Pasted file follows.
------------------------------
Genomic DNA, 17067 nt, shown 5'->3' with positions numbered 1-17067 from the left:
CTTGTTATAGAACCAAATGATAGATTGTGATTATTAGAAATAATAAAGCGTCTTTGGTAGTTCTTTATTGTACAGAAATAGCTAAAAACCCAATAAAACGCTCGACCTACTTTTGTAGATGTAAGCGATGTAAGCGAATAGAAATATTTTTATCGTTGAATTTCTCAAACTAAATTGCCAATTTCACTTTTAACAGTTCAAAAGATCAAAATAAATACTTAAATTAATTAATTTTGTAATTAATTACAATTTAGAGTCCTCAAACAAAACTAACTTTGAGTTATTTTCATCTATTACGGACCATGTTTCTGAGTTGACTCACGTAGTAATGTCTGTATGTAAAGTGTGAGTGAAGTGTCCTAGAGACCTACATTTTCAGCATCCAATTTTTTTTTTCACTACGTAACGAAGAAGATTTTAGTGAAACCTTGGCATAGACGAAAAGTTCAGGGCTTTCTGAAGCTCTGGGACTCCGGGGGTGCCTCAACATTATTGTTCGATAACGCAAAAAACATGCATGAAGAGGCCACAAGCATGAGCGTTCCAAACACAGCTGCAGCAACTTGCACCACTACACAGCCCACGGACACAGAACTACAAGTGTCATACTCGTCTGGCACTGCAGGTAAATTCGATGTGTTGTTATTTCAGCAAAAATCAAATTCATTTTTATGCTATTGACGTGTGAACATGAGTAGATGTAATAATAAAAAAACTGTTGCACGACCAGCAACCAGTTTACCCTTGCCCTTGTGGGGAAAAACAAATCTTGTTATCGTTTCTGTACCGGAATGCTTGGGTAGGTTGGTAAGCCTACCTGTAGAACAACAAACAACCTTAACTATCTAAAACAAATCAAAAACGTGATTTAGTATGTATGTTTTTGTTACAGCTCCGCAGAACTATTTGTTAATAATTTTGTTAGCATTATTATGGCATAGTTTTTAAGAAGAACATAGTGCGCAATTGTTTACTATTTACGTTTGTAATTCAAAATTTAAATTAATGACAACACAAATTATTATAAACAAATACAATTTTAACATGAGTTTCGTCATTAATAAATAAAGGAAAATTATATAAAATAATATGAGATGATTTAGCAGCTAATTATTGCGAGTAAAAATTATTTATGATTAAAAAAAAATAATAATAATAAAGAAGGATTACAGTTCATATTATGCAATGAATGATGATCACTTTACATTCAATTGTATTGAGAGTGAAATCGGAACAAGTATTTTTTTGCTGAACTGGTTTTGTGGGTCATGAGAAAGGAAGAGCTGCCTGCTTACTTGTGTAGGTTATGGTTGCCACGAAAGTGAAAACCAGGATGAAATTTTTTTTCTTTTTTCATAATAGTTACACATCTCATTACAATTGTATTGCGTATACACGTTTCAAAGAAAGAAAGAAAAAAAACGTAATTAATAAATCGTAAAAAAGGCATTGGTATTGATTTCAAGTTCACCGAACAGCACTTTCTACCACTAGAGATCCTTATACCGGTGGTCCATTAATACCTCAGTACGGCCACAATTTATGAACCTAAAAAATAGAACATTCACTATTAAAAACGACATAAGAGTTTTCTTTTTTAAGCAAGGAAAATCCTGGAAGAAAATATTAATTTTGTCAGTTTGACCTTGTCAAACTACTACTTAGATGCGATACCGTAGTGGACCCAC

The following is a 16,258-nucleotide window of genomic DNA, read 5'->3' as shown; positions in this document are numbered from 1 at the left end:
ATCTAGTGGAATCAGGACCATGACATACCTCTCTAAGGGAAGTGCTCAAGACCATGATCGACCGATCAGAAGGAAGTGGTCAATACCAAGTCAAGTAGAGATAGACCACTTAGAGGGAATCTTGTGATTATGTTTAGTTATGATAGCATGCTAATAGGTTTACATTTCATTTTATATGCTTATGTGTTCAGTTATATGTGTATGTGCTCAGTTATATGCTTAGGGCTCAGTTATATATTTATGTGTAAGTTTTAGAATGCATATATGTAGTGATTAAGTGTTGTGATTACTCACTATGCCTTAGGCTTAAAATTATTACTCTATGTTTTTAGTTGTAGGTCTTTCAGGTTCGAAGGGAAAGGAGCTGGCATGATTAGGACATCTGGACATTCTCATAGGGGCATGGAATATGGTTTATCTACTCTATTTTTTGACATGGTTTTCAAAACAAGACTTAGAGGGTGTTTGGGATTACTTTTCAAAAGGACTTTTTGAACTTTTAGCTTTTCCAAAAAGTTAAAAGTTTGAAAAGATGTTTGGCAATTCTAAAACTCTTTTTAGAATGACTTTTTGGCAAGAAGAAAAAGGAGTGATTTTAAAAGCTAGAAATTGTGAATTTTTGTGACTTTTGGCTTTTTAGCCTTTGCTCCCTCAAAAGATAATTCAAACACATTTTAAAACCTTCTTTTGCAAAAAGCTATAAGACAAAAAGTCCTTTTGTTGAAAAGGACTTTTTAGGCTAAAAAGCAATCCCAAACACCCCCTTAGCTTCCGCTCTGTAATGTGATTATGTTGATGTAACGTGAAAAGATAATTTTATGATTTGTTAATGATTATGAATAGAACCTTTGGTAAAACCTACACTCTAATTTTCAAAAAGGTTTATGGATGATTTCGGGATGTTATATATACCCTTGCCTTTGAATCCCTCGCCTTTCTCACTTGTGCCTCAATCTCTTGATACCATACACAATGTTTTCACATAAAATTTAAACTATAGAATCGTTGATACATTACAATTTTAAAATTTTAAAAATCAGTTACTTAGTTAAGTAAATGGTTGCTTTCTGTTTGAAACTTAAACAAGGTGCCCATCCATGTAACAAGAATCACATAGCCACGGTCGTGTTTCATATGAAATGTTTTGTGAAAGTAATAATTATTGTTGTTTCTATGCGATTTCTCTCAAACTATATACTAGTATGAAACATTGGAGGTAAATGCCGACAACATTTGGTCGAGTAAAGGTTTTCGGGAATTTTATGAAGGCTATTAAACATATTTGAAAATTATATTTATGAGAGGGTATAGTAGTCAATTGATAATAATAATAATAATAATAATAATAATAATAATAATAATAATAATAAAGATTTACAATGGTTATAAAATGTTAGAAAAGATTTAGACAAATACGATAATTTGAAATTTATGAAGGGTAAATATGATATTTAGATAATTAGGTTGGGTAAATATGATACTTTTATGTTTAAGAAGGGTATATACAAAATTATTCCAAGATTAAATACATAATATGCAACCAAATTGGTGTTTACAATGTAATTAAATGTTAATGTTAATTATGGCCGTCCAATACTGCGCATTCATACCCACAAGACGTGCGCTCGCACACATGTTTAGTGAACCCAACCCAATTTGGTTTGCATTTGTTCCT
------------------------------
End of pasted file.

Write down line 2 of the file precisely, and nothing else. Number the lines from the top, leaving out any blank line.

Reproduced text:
CTTGTTATAGAACCAAATGATAGATTGTGATTATTAGAAATAATAAAGCGTCTTTGGTAGTTCTTTATTGTACAGAAATAGCTAAAAACCCAATAAAACGCTCGACCTACTTTTGTAGATGTAAGCGATGTAAGCGAATAGAAATATTTTTATCGTTGAATTTCTCAAACTAAATTGCCAATTTCACTTTTAACAGTTCAAAAGATCAAAATAAATACTTAAATTAATTAATTTTGTAATTAATTACAATTTAGAGTCCTCAAACAAAACTAACTTTGAGTTATTTTCATCTATTACGGACCATGTTTCTGAGTTGACTCACGTAGTAATGTCTGTATGTAAAGTGTGAGTGAAGTGTCCTAGAGACCTACATTTTCAGCATCCAATTTTTTTTTTCACTACGTAACGAAGAAGATTTTAGTGAAACCTTGGCATAGACGAAAAGTTCAGGGCTTTCTGAAGCTCTGGGACTCCGGGGGTGCCTCAACATTATTGTTCGATAACGCAAAAAACATGCATGAAGAGGCCACAAGCATGAGCGTTCCAAACACAGCTGCAGCAACTTGCACCACTACACAGCCCACGGACACAGAACTACAAGTGTCATACTCGTCTGGCACTGCAGGTAAATTCGATGTGTTGTTATTTCAGCAAAAATCAAATTCATTTTTATGCTATTGACGTGTGAACATGAGTAGATGTAATAATAAAAAAACTGTTGCACGACCAGCAACCAGTTTACCCTTGCCCTTGTGGGGAAAAACAAATCTTGTTATCGTTTCTGTACCGGAATGCTTGGGTAGGTTGGTAAGCCTACCTGTAGAACAACAAACAACCTTAACTATCTAAAACAAATCAAAAACGTGATTTAGTATGTATGTTTTTGTTACAGCTCCGCAGAACTATTTGTTAATAATTTTGTTAGCATTATTATGGCATAGTTTTTAAGAAGAACATAGTGCGCAATTGTTTACTATTTACGTTTGTAATTCAAAATTTAAATTAATGACAACACAAATTATTATAAACAAATACAATTTTAACATGAGTTTCGTCATTAATAAATAAAGGAAAATTATATAAAATAATATGAGATGATTTAGCAGCTAATTATTGCGAGTAAAAATTATTTATGATTAAAAAAAAATAATAATAATAAAGAAGGATTACAGTTCATATTATGCAATGAATGATGATCACTTTACATTCAATTGTATTGAGAGTGAAATCGGAACAAGTATTTTTTTGCTGAACTGGTTTTGTGGGTCATGAGAAAGGAAGAGCTGCCTGCTTACTTGTGTAGGTTATGGTTGCCACGAAAGTGAAAACCAGGATGAAATTTTTTTTCTTTTTTCATAATAGTTACACATCTCATTACAATTGTATTGCGTATACACGTTTCAAAGAAAGAAAGAAAAAAAACGTAATTAATAAATCGTAAAAAAGGCATTGGTATTGATTTCAAGTTCACCGAACAGCACTTTCTACCACTAGAGATCCTTATACCGGTGGTCCATTAATACCTCAGTACGGCCACAATTTATGAACCTAAAAAATAGAACATTCACTATTAAAAACGACATAAGAGTTTTCTTTTTTAAGCAAGGAAAATCCTGGAAGAAAATATTAATTTTGTCAGTTTGACCTTGTCAAACTACTACTTAGATGCGATACCGTAGTGGACCCAC